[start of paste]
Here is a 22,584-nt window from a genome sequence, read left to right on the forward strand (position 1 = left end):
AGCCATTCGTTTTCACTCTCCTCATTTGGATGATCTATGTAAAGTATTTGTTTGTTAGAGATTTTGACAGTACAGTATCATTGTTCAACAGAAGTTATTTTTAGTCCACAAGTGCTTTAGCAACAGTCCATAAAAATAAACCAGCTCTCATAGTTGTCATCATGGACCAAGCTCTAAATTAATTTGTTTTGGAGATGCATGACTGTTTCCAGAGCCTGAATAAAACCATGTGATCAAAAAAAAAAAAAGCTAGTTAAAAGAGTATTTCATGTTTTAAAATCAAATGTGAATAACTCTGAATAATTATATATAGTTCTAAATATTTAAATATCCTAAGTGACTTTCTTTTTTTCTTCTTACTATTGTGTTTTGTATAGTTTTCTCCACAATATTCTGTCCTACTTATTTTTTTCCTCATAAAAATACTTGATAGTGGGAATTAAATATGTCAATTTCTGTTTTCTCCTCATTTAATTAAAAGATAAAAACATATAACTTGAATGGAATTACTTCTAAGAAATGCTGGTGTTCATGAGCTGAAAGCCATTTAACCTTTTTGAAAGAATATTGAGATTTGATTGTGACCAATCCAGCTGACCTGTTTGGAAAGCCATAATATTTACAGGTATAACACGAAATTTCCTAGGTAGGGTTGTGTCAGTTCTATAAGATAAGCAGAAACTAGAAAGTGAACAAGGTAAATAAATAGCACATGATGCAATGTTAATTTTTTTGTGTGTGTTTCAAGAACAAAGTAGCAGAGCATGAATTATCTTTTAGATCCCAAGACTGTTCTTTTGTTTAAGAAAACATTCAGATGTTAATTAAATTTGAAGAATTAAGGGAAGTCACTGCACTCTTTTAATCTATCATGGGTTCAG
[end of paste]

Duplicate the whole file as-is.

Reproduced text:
Here is a 22,584-nt window from a genome sequence, read left to right on the forward strand (position 1 = left end):
AGCCATTCGTTTTCACTCTCCTCATTTGGATGATCTATGTAAAGTATTTGTTTGTTAGAGATTTTGACAGTACAGTATCATTGTTCAACAGAAGTTATTTTTAGTCCACAAGTGCTTTAGCAACAGTCCATAAAAATAAACCAGCTCTCATAGTTGTCATCATGGACCAAGCTCTAAATTAATTTGTTTTGGAGATGCATGACTGTTTCCAGAGCCTGAATAAAACCATGTGATCAAAAAAAAAAAAAGCTAGTTAAAAGAGTATTTCATGTTTTAAAATCAAATGTGAATAACTCTGAATAATTATATATAGTTCTAAATATTTAAATATCCTAAGTGACTTTCTTTTTTTCTTCTTACTATTGTGTTTTGTATAGTTTTCTCCACAATATTCTGTCCTACTTATTTTTTTCCTCATAAAAATACTTGATAGTGGGAATTAAATATGTCAATTTCTGTTTTCTCCTCATTTAATTAAAAGATAAAAACATATAACTTGAATGGAATTACTTCTAAGAAATGCTGGTGTTCATGAGCTGAAAGCCATTTAACCTTTTTGAAAGAATATTGAGATTTGATTGTGACCAATCCAGCTGACCTGTTTGGAAAGCCATAATATTTACAGGTATAACACGAAATTTCCTAGGTAGGGTTGTGTCAGTTCTATAAGATAAGCAGAAACTAGAAAGTGAACAAGGTAAATAAATAGCACATGATGCAATGTTAATTTTTTTGTGTGTGTTTCAAGAACAAAGTAGCAGAGCATGAATTATCTTTTAGATCCCAAGACTGTTCTTTTGTTTAAGAAAACATTCAGATGTTAATTAAATTTGAAGAATTAAGGGAAGTCACTGCACTCTTTTAATCTATCATGGGTTCAG